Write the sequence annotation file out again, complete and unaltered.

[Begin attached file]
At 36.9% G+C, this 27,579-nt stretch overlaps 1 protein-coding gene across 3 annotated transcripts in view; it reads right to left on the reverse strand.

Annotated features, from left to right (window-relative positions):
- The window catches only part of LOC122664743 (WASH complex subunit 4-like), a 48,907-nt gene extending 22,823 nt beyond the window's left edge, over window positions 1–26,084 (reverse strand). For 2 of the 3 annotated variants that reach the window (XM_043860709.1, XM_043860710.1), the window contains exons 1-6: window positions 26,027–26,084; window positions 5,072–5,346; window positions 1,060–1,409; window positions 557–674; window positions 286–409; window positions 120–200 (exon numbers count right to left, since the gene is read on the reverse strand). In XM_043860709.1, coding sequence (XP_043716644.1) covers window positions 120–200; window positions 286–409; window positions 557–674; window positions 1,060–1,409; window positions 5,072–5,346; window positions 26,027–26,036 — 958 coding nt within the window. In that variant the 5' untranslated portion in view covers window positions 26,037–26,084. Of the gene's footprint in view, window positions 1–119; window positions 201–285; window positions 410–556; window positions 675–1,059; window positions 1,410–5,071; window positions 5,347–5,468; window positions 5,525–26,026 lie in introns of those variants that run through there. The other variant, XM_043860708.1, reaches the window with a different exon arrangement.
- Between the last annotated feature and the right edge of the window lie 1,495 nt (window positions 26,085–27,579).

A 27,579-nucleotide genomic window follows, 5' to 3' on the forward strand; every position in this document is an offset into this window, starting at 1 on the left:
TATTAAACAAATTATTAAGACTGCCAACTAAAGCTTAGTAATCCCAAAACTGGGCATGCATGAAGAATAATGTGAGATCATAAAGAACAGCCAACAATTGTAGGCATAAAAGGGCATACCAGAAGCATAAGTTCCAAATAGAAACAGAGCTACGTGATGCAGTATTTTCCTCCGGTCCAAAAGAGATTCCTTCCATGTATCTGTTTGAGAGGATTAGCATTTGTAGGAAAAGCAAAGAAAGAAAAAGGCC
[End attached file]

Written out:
At 36.9% G+C, this 27,579-nt stretch overlaps 1 protein-coding gene across 3 annotated transcripts in view; it reads right to left on the reverse strand.

Annotated features, from left to right (window-relative positions):
- The window catches only part of LOC122664743 (WASH complex subunit 4-like), a 48,907-nt gene extending 22,823 nt beyond the window's left edge, over window positions 1–26,084 (reverse strand). For 2 of the 3 annotated variants that reach the window (XM_043860709.1, XM_043860710.1), the window contains exons 1-6: window positions 26,027–26,084; window positions 5,072–5,346; window positions 1,060–1,409; window positions 557–674; window positions 286–409; window positions 120–200 (exon numbers count right to left, since the gene is read on the reverse strand). In XM_043860709.1, coding sequence (XP_043716644.1) covers window positions 120–200; window positions 286–409; window positions 557–674; window positions 1,060–1,409; window positions 5,072–5,346; window positions 26,027–26,036 — 958 coding nt within the window. In that variant the 5' untranslated portion in view covers window positions 26,037–26,084. Of the gene's footprint in view, window positions 1–119; window positions 201–285; window positions 410–556; window positions 675–1,059; window positions 1,410–5,071; window positions 5,347–5,468; window positions 5,525–26,026 lie in introns of those variants that run through there. The other variant, XM_043860708.1, reaches the window with a different exon arrangement.
- Between the last annotated feature and the right edge of the window lie 1,495 nt (window positions 26,085–27,579).

A 27,579-nucleotide genomic window follows, 5' to 3' on the forward strand; every position in this document is an offset into this window, starting at 1 on the left:
TATTAAACAAATTATTAAGACTGCCAACTAAAGCTTAGTAATCCCAAAACTGGGCATGCATGAAGAATAATGTGAGATCATAAAGAACAGCCAACAATTGTAGGCATAAAAGGGCATACCAGAAGCATAAGTTCCAAATAGAAACAGAGCTACGTGATGCAGTATTTTCCTCCGGTCCAAAAGAGATTCCTTCCATGTATCTGTTTGAGAGGATTAGCATTTGTAGGAAAAGCAAAGAAAGAAAAAGGCC